Besides being revered as the “cat whisperer” in the community, what do you love about your job?

Rescuing animals that are sick and abused. It is a great feeling to save them and give them a 2nd chance. For more information about Dr. Nghia, Recommended Veterinarian Click Here

Saigon’s Cat Whisperer.





Something to (B)A.R.C. about!

10 02 2011

Troi Oi!!

“Nobody made a greater mistake than he who did nothing because he could only do a little.”  ~Edmund Burke

Saigon. Sri Lanka. Singapore. Stockholm. Seattle. ARC (Animal Rescue & Care) members come from all across the globe. We are a diverse group of individuals living in Vietnam with one common passion: a love of animals. ARC was founded in 2010 to help promote kindness to animals and birds and to prevent cruelty to these creatures.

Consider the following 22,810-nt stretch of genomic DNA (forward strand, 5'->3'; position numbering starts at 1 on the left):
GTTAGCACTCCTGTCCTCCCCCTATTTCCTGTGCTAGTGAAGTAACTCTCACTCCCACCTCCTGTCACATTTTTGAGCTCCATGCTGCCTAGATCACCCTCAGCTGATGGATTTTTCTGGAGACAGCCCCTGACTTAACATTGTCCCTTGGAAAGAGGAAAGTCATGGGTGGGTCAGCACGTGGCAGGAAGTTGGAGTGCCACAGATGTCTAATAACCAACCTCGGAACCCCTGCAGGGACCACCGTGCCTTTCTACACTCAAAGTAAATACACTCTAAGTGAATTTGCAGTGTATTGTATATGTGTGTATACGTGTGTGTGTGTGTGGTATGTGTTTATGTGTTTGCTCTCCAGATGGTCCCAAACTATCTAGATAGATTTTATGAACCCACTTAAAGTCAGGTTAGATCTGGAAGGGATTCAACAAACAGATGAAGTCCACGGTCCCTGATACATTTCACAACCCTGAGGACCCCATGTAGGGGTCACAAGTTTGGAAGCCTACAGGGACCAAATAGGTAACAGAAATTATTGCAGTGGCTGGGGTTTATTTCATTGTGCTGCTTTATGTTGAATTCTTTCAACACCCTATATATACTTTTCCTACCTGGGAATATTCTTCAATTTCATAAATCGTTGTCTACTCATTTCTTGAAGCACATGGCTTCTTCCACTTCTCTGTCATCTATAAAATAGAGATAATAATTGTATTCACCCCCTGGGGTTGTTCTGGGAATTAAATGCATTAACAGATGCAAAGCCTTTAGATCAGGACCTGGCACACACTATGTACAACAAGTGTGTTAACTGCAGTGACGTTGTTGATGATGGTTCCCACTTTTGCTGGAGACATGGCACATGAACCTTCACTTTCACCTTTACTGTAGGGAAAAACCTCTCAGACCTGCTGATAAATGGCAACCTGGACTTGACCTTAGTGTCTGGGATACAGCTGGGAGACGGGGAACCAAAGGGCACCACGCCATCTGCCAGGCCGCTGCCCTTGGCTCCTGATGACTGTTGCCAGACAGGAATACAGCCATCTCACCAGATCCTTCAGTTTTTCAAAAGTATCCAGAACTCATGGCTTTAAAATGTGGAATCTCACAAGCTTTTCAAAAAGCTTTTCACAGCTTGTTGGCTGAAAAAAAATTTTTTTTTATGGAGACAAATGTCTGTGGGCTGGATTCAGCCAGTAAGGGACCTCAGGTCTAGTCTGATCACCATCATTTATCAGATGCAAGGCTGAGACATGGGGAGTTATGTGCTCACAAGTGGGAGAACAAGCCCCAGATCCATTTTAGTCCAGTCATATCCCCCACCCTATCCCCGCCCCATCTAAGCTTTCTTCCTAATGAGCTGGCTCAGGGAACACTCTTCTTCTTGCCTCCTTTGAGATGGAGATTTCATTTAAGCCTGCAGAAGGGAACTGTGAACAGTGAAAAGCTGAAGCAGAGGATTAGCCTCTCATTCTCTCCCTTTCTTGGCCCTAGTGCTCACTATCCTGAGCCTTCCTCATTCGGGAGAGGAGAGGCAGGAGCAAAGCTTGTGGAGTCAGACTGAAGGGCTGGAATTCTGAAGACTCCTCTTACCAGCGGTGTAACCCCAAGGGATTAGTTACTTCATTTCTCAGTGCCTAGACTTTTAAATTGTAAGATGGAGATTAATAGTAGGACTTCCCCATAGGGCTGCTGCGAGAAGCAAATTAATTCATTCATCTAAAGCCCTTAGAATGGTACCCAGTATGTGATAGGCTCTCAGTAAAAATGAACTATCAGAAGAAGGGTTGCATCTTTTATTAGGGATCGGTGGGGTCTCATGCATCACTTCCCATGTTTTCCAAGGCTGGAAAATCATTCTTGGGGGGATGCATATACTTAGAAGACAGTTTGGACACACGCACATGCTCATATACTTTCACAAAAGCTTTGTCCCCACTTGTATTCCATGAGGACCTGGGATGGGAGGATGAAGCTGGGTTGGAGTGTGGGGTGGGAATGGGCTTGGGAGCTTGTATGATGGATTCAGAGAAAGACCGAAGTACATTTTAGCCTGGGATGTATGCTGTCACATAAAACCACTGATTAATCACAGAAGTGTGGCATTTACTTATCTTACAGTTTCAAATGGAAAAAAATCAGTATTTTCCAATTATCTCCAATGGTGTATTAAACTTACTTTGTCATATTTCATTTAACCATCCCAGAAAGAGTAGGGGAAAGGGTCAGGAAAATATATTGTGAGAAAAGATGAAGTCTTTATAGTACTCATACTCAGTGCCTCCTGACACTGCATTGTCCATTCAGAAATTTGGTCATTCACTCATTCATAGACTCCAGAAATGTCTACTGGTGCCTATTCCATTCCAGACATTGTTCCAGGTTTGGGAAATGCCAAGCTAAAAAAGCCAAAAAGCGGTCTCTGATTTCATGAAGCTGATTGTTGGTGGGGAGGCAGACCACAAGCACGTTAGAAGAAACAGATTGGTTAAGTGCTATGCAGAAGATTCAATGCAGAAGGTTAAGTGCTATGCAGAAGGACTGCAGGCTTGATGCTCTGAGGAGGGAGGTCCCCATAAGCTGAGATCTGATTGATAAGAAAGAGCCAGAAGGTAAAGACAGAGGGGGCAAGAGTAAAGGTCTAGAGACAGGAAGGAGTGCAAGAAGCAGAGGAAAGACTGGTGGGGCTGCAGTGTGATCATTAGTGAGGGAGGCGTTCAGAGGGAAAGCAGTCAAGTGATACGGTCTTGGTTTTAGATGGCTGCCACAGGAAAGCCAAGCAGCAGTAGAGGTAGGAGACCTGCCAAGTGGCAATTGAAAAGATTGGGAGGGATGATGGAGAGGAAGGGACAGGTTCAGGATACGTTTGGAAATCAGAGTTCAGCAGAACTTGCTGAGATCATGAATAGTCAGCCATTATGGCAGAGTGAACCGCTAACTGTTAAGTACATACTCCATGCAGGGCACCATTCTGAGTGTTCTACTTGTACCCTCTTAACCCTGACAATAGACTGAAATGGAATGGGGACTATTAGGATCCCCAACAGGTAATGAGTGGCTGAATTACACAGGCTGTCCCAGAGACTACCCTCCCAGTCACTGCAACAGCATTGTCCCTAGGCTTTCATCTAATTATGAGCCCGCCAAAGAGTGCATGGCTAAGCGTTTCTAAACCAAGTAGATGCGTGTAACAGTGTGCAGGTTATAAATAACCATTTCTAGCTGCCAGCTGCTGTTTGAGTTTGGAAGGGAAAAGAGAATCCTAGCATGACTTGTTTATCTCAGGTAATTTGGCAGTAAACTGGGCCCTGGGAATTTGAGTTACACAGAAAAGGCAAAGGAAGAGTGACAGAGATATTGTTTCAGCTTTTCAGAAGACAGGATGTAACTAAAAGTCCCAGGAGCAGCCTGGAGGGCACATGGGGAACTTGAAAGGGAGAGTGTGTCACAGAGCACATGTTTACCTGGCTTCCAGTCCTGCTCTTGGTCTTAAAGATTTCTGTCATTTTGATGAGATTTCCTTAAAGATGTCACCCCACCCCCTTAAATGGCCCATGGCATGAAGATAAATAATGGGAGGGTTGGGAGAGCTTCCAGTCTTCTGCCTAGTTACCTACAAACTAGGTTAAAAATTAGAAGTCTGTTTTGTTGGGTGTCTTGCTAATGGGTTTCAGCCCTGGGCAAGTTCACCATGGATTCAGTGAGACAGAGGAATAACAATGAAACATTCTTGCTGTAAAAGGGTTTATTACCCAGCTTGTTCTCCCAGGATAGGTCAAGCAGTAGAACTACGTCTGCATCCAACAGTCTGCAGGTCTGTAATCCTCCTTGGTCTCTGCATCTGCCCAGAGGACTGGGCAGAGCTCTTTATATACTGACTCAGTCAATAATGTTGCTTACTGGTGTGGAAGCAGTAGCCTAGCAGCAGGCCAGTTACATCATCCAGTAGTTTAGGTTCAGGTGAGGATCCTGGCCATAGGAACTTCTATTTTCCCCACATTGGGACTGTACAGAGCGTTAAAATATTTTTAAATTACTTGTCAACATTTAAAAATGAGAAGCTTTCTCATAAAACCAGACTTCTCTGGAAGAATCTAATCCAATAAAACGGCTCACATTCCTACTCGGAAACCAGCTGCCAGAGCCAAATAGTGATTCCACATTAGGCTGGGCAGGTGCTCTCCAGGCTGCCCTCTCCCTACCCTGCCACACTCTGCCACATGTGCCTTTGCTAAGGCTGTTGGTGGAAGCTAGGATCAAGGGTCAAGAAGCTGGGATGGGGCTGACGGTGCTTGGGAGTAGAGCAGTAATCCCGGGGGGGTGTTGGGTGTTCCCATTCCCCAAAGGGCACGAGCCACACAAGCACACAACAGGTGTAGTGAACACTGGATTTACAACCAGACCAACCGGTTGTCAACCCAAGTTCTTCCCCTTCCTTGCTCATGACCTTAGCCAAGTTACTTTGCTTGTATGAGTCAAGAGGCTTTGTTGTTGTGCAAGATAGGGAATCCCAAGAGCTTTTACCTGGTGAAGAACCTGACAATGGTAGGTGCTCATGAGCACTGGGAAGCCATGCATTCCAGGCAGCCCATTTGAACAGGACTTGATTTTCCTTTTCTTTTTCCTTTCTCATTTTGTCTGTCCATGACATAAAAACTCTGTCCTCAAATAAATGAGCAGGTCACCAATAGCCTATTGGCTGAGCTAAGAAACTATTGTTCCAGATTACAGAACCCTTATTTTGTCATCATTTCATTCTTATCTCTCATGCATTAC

Through education and awareness ARC aims to:

.Reduce pet overpopulation through our low cost spay/neuter clinic

.Provide veterinary consultations for low income pet owners

.Educate citizens and organizations about animal welfare

.Promote compassion for animals and responsible pet ownership

.Prevent cruelty and abuse to animals

.Provide quality homes for our rescues through our adoption program

We are a non-profit, non-government organization that receives no government funding; we rely solely on private donations.

For more information visit http://www.arcpets.com; email arcpets@gmail.com and become a Fan of A.R.C. Vietnam on Facebook!